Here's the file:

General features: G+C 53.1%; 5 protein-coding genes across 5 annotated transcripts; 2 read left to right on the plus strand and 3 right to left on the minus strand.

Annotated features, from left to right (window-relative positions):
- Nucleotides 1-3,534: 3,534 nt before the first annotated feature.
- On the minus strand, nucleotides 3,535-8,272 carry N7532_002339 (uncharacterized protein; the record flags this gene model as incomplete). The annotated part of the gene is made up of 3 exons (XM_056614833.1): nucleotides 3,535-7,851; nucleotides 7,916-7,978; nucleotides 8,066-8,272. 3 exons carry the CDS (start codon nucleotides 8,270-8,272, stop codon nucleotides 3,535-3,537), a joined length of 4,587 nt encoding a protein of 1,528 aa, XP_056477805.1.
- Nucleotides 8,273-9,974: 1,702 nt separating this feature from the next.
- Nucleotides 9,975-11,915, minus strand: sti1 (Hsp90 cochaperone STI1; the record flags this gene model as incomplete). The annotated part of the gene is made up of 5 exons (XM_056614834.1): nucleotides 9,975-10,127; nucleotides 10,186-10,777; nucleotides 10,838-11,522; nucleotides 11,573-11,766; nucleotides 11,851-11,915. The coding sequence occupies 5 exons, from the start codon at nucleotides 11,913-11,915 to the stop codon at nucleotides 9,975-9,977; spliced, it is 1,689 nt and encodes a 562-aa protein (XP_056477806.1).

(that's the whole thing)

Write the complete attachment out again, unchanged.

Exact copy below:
General features: G+C 53.1%; 5 protein-coding genes across 5 annotated transcripts; 2 read left to right on the plus strand and 3 right to left on the minus strand.

Annotated features, from left to right (window-relative positions):
- Nucleotides 1-3,534: 3,534 nt before the first annotated feature.
- On the minus strand, nucleotides 3,535-8,272 carry N7532_002339 (uncharacterized protein; the record flags this gene model as incomplete). The annotated part of the gene is made up of 3 exons (XM_056614833.1): nucleotides 3,535-7,851; nucleotides 7,916-7,978; nucleotides 8,066-8,272. 3 exons carry the CDS (start codon nucleotides 8,270-8,272, stop codon nucleotides 3,535-3,537), a joined length of 4,587 nt encoding a protein of 1,528 aa, XP_056477805.1.
- Nucleotides 8,273-9,974: 1,702 nt separating this feature from the next.
- Nucleotides 9,975-11,915, minus strand: sti1 (Hsp90 cochaperone STI1; the record flags this gene model as incomplete). The annotated part of the gene is made up of 5 exons (XM_056614834.1): nucleotides 9,975-10,127; nucleotides 10,186-10,777; nucleotides 10,838-11,522; nucleotides 11,573-11,766; nucleotides 11,851-11,915. The coding sequence occupies 5 exons, from the start codon at nucleotides 11,913-11,915 to the stop codon at nucleotides 9,975-9,977; spliced, it is 1,689 nt and encodes a 562-aa protein (XP_056477806.1).